If PA Governor Corbett wants to cut Temple, why is Temple going after non-tenure track faculty instead of Temple Japan?

I caught this article and tidbit on MSNBC.com. The article discusses how states nationwide are making sharp cuts to the budgets they provide for public universities, and regular readers know the Pennsylvania wants to slice Temple by either $82 million or $92 million, which is a substantial cut from the $170-or-so million that Temple has received from Pennsylvania taxpayers in recent years.

Pennsylvania is on similarly shaky ground. Temple University notified 20 to 30 non-tenure-track professors that their jobs are at stake as Gov. Tom Corbett unveiled his latest budget, which had no new taxes, but plenty of cuts. He is hoping to slash $625 million, or 52 percent of state funds, for the 18 colleges that receive state money, including Temple and Lincoln universities.

Graham Spanier, president of Pennsylvania State University, was shocked by the magnitude of the proposed cuts, saying that if they happened, the school might have to close some of its smaller campuses. He told the Philadelphia Inquirer, “The proposal would be the single largest percentage state cut in the history of American public education.”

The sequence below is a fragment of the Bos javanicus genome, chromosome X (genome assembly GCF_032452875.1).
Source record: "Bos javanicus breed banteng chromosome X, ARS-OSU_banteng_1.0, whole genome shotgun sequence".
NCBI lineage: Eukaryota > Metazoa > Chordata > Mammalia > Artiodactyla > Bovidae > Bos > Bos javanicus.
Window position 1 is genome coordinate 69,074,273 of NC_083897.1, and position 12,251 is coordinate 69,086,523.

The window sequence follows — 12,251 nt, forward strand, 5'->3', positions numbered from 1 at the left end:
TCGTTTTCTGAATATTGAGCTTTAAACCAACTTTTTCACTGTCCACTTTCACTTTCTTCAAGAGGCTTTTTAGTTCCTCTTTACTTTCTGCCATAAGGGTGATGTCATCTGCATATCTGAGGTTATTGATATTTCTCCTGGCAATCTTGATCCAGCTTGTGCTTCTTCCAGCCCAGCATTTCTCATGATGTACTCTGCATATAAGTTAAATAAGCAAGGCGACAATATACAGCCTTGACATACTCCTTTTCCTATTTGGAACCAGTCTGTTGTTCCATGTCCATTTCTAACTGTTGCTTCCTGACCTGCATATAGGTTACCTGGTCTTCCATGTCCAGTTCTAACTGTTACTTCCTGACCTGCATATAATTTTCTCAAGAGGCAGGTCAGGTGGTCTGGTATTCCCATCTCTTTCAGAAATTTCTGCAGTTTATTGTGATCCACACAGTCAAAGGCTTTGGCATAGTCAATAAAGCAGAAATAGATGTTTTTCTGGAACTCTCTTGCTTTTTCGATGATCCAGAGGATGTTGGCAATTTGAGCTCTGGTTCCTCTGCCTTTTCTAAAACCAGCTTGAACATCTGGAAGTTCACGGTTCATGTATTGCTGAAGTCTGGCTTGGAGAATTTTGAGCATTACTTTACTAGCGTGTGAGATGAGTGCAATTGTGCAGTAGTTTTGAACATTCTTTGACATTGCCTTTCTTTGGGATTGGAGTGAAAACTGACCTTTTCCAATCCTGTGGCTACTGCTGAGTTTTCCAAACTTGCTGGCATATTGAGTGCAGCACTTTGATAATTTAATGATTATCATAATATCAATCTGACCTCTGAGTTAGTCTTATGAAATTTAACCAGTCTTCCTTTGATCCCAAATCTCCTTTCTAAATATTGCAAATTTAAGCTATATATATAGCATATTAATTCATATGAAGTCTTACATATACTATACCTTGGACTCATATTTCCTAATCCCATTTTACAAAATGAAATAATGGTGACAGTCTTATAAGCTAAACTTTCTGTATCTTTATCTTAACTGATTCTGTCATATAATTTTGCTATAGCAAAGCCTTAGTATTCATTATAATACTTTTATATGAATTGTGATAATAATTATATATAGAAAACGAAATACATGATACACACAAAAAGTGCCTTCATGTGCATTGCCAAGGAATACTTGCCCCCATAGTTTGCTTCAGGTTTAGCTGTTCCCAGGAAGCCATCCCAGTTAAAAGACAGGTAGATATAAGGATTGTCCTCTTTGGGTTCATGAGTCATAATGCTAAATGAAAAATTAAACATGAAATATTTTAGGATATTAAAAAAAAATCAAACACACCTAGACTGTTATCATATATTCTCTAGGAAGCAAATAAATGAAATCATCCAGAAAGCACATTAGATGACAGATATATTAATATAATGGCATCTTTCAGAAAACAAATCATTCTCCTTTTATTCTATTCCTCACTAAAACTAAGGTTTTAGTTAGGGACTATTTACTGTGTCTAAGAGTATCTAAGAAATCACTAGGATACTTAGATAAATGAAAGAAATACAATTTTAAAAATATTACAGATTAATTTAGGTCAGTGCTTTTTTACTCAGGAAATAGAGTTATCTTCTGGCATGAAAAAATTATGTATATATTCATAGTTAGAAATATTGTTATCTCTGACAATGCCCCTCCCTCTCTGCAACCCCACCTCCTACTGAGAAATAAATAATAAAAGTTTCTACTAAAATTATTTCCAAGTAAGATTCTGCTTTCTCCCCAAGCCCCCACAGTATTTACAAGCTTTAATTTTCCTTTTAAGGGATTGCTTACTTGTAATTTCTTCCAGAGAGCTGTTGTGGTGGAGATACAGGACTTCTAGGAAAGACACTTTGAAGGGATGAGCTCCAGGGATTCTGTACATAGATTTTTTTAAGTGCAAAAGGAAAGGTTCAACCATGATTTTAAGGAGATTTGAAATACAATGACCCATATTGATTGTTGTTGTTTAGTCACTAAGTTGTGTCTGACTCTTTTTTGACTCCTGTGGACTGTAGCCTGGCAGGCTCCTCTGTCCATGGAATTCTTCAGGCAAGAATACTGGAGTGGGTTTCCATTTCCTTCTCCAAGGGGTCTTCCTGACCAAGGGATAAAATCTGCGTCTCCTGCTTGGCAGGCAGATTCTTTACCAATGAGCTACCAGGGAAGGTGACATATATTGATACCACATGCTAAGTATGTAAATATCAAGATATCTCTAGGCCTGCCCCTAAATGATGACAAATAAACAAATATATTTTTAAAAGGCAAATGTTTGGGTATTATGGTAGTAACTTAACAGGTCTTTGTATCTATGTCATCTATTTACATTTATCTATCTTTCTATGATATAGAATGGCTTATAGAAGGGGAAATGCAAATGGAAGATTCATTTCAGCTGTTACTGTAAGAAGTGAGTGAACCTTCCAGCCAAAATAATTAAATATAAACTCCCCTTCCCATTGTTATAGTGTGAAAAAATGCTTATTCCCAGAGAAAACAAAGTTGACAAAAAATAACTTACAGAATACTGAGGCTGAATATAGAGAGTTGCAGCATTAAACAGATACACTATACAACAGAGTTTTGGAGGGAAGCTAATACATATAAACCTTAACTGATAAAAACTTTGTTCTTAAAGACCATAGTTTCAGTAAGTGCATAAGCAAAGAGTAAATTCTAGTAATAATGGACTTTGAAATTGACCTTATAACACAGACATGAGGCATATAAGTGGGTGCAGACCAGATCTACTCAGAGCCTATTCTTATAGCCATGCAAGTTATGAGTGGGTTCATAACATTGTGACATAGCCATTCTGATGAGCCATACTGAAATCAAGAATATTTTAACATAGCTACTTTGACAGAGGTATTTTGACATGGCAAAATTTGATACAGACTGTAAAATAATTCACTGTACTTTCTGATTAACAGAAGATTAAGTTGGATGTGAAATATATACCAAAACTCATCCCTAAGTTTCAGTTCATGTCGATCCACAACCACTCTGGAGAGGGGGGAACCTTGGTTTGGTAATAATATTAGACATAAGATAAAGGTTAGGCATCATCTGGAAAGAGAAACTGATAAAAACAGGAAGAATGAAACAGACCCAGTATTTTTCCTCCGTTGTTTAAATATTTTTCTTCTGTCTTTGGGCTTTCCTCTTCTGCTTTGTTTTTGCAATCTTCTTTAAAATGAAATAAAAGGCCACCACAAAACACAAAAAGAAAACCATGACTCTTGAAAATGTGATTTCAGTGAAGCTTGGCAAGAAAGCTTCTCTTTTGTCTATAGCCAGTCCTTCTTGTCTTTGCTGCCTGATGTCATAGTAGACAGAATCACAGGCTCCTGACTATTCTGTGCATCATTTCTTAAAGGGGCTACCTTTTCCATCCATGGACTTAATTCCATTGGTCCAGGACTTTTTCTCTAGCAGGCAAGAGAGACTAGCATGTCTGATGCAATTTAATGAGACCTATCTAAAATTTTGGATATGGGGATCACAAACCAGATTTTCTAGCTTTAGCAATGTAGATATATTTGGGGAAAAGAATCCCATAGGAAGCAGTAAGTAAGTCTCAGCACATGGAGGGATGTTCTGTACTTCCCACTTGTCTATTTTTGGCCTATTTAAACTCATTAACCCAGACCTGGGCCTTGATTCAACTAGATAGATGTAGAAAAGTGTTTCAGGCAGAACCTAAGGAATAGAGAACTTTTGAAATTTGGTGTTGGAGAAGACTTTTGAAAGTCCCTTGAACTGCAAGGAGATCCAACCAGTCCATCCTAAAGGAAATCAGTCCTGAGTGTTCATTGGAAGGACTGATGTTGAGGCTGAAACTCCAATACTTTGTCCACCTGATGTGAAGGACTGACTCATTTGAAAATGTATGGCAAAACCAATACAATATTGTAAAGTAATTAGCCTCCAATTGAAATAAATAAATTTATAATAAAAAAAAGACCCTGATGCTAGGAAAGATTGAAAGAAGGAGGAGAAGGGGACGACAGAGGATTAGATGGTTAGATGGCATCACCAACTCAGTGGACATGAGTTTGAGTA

[Emphasis added.]

As I’ve remarked–and I still haven’t heard one peep from the Controller’s Office of Temple–I think Temple Japan runs a deficit when you factor in the rent it pays to the Azabu Juban (and other) landlords. Temple nets this on the balance sheet, rather than itemizes it as a cost of doing the educational thing in Tokyo.

What Temple seems to be saying is that they’d knock out 20 instructors stateside, at a savings of, what, $1,000,000 total , in order to keep a money-losing enterprise going in Tokyo, Japan? For what? To keep 20 or 30 non-Americans, non-Pennsylvanians employed in Tokyo??


Again, regular readers, the day I hear back from the Controller at Temple, I’ll let you know. So far, and it’s close to 18 months now–with a courtesy e-mail as recently as March 10–there’s been nothing.